So what causes these bush fires? Dry weather and plenty of fuel from dead vegetation create the hazard, of course. A spark is needed, as from lightning, an accident, an arsonist, or perhaps even a blistering sun, but warm temperatures are unnecessary. Nevertheless, the narrative we hear year-in and year-out is that global warming is to blame for wildfires. My commentary on the climate-change hubbub over the 2018 California fires is here. As for Australia’s fires, there is similarly ample evidence that climate change or warming has nothing to do with it. Rather, as in California, there is a pattern of mismanagement of forests and brush combined with population growth, accidents, and arson, and of course a dry spell. This dry spell has been severe, but the trend in Australia over the past 120 years has been toward more precipitation, not less, and the past 25 years have been relatively rainy. The rain comes with a downside, however: it encourages growth in vegetation, much of which dies every dry season, leaving plenty of fuel for fires. And the fuel has been accumulating.

Mike Shedlock at Mishtalk offers some pertinent observations. First, he quotes James Morrow in the Wall Street Journal:

Byzantine environmental restrictions prevent landholders from clearing scrub, brush and trees. State governments don’t do their part to reduce the fuel load in parks. Last November a former fire chief in Victoria slammed that state’s ‘minimalist approach’ to hazard-reduction burning in the off-season. That complaint is heard across the country.

Prescribed burns have been in decline and focused on areas adjacent to suburbs, leaving vast areas of accumulating fuel. This is a product of wrongheaded conservation efforts and resistance to CO2 emissions. These policymakers haven’t done favors for Australia or the world on either count. Shedlock reinforces this point with the following statement from Patrick Michaels and Myron Ebell:

Australia has been ready to explode for years. David Packham, former head of Australia’s National Rural Fire Research Centre, warned in a 2015 article in the Age that fire fuel levels had climbed to their most dangerous levels in thousands of years. He noted this was the result of ‘misguided green ideology.'”

Eucalyptus trees grow thickly in many fire-prone areas of Australia, and Shedlock says these trees act as a multiplier on the fire hazard. Yet these trees remain a favorite landscape feature for suburbians even in fire-prone areas. He quotes Marc Lallanilla in LiveScience:

Fallen eucalyptus leaves create dense carpets of flammable material, and the trees’ bark peels off in long streamers that drop to the ground, providing additional fuel that draws ground fires up into the leaves, creating massive, fast-spreading ‘crown fires’ in the upper story of eucalyptus forests. … Additionally, the eucalyptus oil that gives the trees their characteristic spicy fragrance is a flammable oil: This oil, combined with leaf litter and peeling bark during periods of dry, windy weather, can turn a small ground fire into a terrifying, explosive firestorm in a matter of minutes. That’s why eucalyptus trees — especially the blue gums (Eucalyptus globulus) that are common throughout New South Wales — are sometimes referred to wryly as ‘gasoline trees.’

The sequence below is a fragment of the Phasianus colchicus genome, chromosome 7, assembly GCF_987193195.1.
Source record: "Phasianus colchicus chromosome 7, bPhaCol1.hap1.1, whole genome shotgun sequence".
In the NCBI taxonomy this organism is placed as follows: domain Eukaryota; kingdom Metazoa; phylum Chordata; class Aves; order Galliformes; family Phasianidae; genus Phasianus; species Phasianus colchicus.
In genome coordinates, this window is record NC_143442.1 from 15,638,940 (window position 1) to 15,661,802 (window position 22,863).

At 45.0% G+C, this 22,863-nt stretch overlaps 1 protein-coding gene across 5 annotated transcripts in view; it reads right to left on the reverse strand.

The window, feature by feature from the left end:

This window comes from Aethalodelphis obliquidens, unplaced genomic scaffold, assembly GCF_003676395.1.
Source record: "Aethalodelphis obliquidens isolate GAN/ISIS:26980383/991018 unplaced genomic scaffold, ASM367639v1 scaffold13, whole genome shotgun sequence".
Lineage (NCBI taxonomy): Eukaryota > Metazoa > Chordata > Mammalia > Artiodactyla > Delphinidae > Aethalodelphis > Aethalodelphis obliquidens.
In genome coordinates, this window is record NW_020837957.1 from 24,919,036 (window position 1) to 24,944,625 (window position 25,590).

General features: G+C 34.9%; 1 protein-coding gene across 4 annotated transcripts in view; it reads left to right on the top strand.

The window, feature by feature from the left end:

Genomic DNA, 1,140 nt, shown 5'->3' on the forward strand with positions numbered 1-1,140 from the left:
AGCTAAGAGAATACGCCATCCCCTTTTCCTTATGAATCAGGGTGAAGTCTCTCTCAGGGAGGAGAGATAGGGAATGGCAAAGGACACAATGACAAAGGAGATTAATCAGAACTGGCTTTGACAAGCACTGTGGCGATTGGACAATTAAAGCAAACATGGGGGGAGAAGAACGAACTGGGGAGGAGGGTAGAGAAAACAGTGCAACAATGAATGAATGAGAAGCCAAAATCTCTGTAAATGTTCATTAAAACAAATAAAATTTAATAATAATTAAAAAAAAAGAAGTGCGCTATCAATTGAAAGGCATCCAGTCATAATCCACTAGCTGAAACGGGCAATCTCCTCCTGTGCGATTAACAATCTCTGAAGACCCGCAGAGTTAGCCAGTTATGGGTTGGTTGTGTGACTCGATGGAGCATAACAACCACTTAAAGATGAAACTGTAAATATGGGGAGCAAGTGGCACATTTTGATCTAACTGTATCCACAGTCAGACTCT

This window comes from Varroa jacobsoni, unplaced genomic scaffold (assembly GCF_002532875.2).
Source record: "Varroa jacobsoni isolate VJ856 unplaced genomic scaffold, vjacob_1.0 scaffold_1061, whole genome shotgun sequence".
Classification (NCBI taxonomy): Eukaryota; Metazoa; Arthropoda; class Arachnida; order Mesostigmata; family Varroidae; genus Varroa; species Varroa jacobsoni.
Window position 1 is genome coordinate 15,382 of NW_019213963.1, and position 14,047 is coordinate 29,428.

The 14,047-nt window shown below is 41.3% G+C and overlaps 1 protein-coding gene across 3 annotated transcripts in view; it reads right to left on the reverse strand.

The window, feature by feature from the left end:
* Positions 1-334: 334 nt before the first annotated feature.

The introduction of non-native invasive grasses has also been blamed for increasing the fuel load in the bush. And as incredible as it may seem, certain birds native to Australia are spreading bushfires by carrying and dropping burning sticks in grasslands to flush out prey. Birds are indeed tool users! The Whistling Kite and the Black Kite are sometimes called “arson raptors”, according to Leslie Eastman at this link.

The hypothesis that climate warming from CO2 emissions is the cause of the bushfires is undermined by all of the above. Then, of course, there are the arsonists and accidental fires. Over 180 people have been arrested for setting recent brushfires intentionally in New South Wales alone, and 103 others in Queensland. (Also see here.) Jim Steele reports that human ignitions account for 66% of bush fires, while just 11% are caused by lightning. Population growth has brought more people into close proximity with the bush, which increases the exposure of humans to fire danger and might well add to the number of accidents and potential arsonists. Obviously, human and avian arson, and accidents, are not within the line of causation that climate alarmists have in mind.

Roy Spencer addresses some of the inconsistencies in the claimed link between climate warming and the Australian bushfires. First, of course, is the trend in rainfall. Climate models based on CO2 forcings predict no long-term trend in Australia’s rainfall, but again, rainfall has increased in Australia during the era of accelerated forcings. Interestingly, the fires of 1974-75 occurred during a period that was quite rainy, but that rain might have added so much to the annual vegetation cycle that it exacerbated the effect of dry season. Temperatures in Australia were quite warm in 2019, but the climate models cannot account for that variation, especially as Australian temperatures are subject to high variability from year-to-year. It’s been hotter before, though the temperature records in Australia have been subject to some controversial “editing”. Finally, Spencer notes that global wildfire activity has been in decline for many years, despite the mild warming we’ve experienced over the past 50 years (also see here).